Here is a possible answer to a couple of current questions. How to deal with the thousands of Afghans we have brought to our country ahead of the Taliban takeover and also those refugees from Central and South America who have massed at our border? That is one question. Another is how to respond to the ever-widening gap between the rising need for home health care workers and hospital aides, and the aging of the current United States population who will need such services?  And there are other such industries that urgently need workers, where there are not enough Americans to fill them.

Some of the immigrants may be well-educated or have needed skills. Those can probably be settled readily into American locations after they have been vetted and vaccinated. For those without obvious skills, the government will need to offer training, including English classes. The newcomers could be given a choice of what work they would want to do. Some may be or would like to be farmers, and we certainly need more workers in agriculture. Some may already be carpenters or landscapers or roofers or mechanics. If they can drive, we might be able to prepare them to drive trucks or buses, jobs that are going begging today. Perhaps they could help moving companies, which are understaffed and leaving customers stranded in their new homes waiting for their furniture to arrive. Some could help veterinarians, who are hugely overworked now by the many new pet owners who wanted companionship during the pandemic and acquired dogs, cats and other domestic creatures.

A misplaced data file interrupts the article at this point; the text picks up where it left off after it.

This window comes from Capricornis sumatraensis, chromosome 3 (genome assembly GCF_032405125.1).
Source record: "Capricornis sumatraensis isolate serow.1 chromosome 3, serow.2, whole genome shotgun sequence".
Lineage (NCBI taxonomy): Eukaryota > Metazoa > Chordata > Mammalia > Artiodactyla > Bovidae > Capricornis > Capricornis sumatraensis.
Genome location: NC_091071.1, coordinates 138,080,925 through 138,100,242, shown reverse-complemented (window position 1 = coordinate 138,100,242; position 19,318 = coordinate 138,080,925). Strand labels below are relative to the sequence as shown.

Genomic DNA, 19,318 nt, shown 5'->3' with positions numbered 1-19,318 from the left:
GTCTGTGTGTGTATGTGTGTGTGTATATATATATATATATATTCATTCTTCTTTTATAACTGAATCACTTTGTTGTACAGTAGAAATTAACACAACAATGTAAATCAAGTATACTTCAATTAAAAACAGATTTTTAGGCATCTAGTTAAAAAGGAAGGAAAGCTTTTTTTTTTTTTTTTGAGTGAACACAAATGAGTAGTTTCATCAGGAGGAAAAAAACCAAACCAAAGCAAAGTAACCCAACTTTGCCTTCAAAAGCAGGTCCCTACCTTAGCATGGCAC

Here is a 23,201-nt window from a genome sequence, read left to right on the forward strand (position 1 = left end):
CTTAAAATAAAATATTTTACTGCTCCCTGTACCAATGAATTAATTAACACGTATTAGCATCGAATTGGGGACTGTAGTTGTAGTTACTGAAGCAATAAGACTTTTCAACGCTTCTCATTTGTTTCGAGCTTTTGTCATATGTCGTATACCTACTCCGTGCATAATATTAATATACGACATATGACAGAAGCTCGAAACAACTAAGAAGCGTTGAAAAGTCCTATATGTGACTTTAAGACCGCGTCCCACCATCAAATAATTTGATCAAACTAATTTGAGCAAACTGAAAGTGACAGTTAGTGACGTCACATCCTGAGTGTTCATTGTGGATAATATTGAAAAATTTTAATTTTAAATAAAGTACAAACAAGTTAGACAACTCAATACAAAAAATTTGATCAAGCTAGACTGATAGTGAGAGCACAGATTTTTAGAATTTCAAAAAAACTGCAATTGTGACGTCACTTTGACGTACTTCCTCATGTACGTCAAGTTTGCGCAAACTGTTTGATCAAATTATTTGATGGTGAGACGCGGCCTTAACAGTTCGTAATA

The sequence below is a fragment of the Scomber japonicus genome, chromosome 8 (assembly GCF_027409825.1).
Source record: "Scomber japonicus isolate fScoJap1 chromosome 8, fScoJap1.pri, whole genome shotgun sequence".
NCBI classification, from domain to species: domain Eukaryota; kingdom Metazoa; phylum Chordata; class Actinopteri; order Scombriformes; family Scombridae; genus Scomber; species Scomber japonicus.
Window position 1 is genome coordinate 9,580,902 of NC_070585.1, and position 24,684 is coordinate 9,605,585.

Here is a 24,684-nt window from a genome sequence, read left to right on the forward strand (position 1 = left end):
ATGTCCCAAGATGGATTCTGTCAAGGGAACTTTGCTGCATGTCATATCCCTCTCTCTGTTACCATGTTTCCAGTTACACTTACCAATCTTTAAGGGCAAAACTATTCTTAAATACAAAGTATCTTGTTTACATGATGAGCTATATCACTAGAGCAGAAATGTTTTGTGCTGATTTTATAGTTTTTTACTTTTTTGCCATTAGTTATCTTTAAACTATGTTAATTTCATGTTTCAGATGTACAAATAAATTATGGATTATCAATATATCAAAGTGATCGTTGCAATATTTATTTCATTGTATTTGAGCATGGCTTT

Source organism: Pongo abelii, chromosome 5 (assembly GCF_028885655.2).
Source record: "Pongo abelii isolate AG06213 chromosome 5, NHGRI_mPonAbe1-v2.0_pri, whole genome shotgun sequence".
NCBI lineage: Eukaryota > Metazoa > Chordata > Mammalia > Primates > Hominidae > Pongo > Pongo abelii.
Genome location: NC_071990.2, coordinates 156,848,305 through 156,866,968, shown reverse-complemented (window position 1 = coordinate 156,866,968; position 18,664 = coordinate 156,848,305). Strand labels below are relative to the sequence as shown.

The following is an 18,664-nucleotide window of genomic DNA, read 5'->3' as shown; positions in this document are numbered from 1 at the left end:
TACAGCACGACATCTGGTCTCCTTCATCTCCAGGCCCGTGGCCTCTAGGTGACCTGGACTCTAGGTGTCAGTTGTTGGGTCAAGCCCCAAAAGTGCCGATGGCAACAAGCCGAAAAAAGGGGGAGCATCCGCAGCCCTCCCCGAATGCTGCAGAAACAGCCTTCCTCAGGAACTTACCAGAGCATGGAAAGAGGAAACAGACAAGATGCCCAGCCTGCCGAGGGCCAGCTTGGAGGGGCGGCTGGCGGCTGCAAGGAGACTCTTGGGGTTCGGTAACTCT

Child care is a field that needs more workers. Mental health practitioners, overwhelmed by those experiencing anxiety, depression and stress could certainly use non-managerial help. So could both be teaching and non-teaching educational services, and sawmills turning out lumber for new construction and renovation, and textile mills trying to meet the sudden demand for back-to-school and back-to-work clothing places to welcome help. We have a desperate shortage of nurses in our country, both PNs and RNs. Hospitals, now newly reduced in their staffing because of the vaccine mandates, probably need help with basic services.